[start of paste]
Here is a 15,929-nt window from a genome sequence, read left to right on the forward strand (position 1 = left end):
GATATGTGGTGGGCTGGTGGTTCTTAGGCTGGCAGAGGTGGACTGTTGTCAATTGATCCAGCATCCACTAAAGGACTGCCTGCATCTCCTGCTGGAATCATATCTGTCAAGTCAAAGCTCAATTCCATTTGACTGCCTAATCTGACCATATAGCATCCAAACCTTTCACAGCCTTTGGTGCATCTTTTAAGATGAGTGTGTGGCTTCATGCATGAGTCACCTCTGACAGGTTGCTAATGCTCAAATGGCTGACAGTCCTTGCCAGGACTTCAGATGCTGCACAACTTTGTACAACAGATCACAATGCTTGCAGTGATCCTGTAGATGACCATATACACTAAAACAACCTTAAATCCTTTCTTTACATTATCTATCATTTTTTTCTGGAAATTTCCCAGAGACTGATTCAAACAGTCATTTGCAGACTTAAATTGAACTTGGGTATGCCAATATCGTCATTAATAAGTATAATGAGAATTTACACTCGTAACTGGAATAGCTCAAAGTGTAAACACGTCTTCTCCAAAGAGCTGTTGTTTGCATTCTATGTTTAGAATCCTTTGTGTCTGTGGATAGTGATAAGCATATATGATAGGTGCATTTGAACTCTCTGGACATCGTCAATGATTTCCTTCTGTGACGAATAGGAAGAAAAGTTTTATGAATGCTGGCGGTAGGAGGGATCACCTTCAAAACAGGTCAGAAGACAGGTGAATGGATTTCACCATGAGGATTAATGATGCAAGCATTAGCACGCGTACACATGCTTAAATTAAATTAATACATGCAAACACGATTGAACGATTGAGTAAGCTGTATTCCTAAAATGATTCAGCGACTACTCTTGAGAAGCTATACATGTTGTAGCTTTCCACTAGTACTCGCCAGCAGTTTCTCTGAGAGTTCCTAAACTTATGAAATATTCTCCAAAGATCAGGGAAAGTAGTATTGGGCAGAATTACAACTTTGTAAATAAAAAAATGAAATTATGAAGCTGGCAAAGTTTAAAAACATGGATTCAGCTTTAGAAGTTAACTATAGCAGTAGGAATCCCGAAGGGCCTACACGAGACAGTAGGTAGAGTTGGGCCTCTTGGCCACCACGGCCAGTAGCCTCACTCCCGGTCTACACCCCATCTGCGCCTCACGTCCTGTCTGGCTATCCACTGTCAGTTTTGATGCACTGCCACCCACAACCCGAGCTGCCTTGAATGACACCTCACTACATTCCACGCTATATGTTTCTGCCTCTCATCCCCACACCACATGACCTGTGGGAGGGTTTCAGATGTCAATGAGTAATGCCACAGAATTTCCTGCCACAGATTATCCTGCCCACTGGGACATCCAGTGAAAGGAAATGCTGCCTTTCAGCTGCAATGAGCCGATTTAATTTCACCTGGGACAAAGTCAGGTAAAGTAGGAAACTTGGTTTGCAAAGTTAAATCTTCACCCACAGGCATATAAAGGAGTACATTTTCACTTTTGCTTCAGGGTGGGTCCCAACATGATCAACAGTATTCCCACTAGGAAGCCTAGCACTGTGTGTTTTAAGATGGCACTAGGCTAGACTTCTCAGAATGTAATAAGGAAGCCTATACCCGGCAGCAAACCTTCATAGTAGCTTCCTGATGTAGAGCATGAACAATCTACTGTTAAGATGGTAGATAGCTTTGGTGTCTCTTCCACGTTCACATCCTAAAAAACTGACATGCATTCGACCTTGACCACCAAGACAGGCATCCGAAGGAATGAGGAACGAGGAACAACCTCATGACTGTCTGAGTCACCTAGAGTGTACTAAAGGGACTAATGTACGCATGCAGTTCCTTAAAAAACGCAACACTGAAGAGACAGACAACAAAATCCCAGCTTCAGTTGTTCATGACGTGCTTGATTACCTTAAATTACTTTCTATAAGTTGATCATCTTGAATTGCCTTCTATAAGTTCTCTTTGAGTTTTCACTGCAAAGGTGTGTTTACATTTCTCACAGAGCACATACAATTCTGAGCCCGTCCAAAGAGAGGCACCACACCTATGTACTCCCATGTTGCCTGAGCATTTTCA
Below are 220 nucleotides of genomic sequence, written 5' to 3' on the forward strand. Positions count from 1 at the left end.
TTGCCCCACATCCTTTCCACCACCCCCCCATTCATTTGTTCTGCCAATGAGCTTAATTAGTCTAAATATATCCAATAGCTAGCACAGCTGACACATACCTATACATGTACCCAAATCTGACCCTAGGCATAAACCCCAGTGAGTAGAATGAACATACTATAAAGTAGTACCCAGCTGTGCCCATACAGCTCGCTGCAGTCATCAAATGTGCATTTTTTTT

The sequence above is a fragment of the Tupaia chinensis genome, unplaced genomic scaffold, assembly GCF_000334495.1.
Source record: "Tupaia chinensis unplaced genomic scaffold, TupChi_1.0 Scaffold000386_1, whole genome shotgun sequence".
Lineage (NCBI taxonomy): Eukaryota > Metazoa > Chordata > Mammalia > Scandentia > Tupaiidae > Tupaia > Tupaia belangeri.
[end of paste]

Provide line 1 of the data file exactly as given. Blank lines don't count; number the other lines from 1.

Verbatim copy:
Here is a 15,929-nt window from a genome sequence, read left to right on the forward strand (position 1 = left end):